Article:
Aneurysms of the superficial femoral artery are rare1 , 2 , 4 - 9 and tend to affect the elderly population, predominantly men1 , 7. In 18% of cases they are bilateral8. They are generally not diagnosed until complications occur7. It is believed that SFA aneurysms and their complications are less common because of the superficial femoral artery's location within Hunter's canal7.

Superficial femoral artery aneurysms are associated with aneurysms in other locations in 27-69% of cases8. The incidence of concurrent abdominal aortic aneurysms can reach 40%7. Aneurysms of peripheral arteries can be associated with etiologic factors such as syphilis; immunological disorders7, such as Behçet's disease10; inflammatory conditions7, such as Wegener's granulomatosis11; connective tissue disorders, such as the Ehlers- Danlos syndrome7 or Marfan's syndrome4 , 7, or with secondary factors such as fibrodysplasia12 or malignancies4.

Since elective surgery is associated with lower morbidity and mortality, it is of extreme importance to achieve early diagnosis1. Diagnosis is based on angiotomography, magnetic resonance angiography and vascular Doppler ultrasonography, which make it possible to visualize the aneurysm's anatomic relationships and can also be used to plan surgery13 - 15. Nevertheless, arteriography still has its place, primarily for investigation of the distal bed for planning revascularization15.

Complications, such as thrombosis, distal embolization or rupture1 , 4, can occur, but they are less common than is seen with patients with popliteal artery aneurysms1. A study conducted by Jarrett et al. described 13 patients with aneurysms of the superficial femoral artery, 76% of whom presented with critical ischemia of a lower limb or a painful mass9. The authors of a review of 14 studies covering 38 aneurysms estimated that incidence rates of rupture and thrombosis were 34% and 26% respectively and other aneurysms were also present in 39% of cases1. In view of this, aneurysms that are symptomatic or are larger than 2.5 cm must be repaired in order to avoid complications that could put the limb's viability at risk16.

Conventional open surgery is currently still the gold standard for peripheral aneurysms16 , 17, with end-to-end anastomosis1, vein grafts or prostheses1. With focal aneurysms, the aneurysm sac is opened, with evacuation of the thrombus, and an end-to-end anastomosis is performed1. Endoaneurysmorrhaphy and interposition of autologous or heterologous grafts are recommended18 for more extensive aneurysms1. While conventional treatment with femoropopliteal revascularization, preferably using an autologous vein, has achieved excellent results, there are also other techniques that can be employed2. Placement of endoprostheses has also been described as an alternative treatment option for aneurysms17. When patients do not have the clinical conditions for open surgery and particularly for the elderly, percutaneous treatment of SFA aneurysms can be performed with acceptable results19. Another treatment option could be simple ligature of the artery, primarily in cases where the patient has compensation of peripheral arterial occlusive disease20.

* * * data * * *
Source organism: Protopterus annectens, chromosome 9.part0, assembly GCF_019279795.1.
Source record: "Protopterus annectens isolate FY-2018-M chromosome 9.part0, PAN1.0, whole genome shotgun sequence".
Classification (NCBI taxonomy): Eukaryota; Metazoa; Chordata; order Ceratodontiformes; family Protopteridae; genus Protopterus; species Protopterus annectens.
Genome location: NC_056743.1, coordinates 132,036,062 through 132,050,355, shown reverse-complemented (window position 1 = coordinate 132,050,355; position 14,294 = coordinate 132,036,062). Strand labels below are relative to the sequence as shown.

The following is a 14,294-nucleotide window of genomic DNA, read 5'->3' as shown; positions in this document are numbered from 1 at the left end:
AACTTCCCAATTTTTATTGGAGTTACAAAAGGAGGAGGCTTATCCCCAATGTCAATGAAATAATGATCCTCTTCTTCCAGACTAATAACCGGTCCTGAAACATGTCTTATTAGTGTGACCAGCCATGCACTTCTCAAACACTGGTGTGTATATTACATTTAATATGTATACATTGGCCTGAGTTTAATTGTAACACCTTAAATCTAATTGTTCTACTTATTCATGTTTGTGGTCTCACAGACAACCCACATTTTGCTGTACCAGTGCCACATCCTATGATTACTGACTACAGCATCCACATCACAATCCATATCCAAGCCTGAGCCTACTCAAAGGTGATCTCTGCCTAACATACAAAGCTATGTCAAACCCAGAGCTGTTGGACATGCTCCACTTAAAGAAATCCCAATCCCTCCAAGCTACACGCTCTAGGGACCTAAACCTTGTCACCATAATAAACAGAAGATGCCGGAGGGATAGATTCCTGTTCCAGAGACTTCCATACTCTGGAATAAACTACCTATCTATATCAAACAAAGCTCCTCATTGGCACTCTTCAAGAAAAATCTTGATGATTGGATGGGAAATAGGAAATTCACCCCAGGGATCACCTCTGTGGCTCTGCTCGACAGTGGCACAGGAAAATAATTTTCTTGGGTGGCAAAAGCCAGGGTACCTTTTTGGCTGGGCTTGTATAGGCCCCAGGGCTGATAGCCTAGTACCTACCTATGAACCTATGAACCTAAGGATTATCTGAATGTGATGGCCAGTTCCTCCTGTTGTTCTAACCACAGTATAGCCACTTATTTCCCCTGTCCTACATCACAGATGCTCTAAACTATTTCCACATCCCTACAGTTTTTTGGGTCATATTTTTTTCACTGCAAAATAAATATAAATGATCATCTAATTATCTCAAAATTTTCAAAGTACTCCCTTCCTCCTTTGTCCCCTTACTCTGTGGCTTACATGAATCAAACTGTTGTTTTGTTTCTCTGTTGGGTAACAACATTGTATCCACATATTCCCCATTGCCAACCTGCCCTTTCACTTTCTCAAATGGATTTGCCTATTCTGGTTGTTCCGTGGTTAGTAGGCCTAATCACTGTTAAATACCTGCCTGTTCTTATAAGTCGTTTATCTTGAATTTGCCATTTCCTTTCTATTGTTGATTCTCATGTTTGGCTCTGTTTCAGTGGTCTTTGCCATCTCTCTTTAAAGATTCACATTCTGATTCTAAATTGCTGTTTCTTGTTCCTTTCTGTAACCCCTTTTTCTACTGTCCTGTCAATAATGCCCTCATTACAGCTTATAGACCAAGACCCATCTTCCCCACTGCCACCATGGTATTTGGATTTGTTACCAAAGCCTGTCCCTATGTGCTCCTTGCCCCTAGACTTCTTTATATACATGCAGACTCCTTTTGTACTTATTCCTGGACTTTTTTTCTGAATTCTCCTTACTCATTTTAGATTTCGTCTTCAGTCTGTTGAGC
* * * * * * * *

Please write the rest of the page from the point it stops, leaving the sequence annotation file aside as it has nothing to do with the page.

The results of surgical treatment are similar to what is seen after femoropopliteal revascularization. When surgery is elective, 2-year venous graft patency rates are approximately 80%, compared to 65% when using PTFE grafts1.

This case report described conventional treatment for superficial femoral artery aneurysm. While, on the one hand, choosing open surgery offers the benefit of durability, it also involves a risk of complications due to the surgery itself. The hematoma and infection that affected this patient were serious complications and extended the length of his hospital stay considerably. These factors should always be taken into consideration when choosing the treatment option, bearing in mind that endovascular treatment is of relatively easy access in our setting.


Superficial femoral artery aneurysms are rare and their presentation with rupture is even more rare. Clinical suspicion should always be aroused when faced with a pulsating tumor in the thigh. Treatment with open surgery appears to be a good option, particularly for younger patients.


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*All authors should have read and approved of the final version of the article submitted to J Vasc Bras.

Study carried out at Nossa Senhora da Conceição Hospital.

Received: January 28, 2013; Accepted: May 04, 2013

Correspondence: Ani Loize Arendt Hospital Nossa Senhora da Conceição (HNSC) Rua Gaston Englert, 675/160 CEP 91360-210 - Porto Alegre (RS), Brazil Fone: +55 (51) 98216461 E-mail:

Author’s information

ALA is a resident physician of vascular surgery at Hospital Nossa Senhora da Conceição (HNSC).

RM, MSV, and RNR are vascular surgeons at Hospital Nossa Senhora da Conceição (HNSC).

RA is in charge of the Vascular Surgery Residency Program at Hospital Nossa Senhora da Conceição (HNSC) and holds a MSc degree in surgery from the School of Medicine of Universidade Federal do Rio Grande do Sul (FAMED-UFRGS).

Author’s contributions

Conception and design: ALA, RMA, RA

Analysis and interpretation: ALA, RA

Data collection: ALA, RMA, MSV

Writing the article: ALA, RA

Critical revision of the article: RMA, MSV, RNR, RA

Final approval of the article*: ALA, RMA, MSV, RNR, RA

Statistical analysis: N/A

Overall responsibility: ALA

Obtained funding: None.

Financial support: None.

Conflicts of interest: No conflicts of interest declared concerning the publication of this article.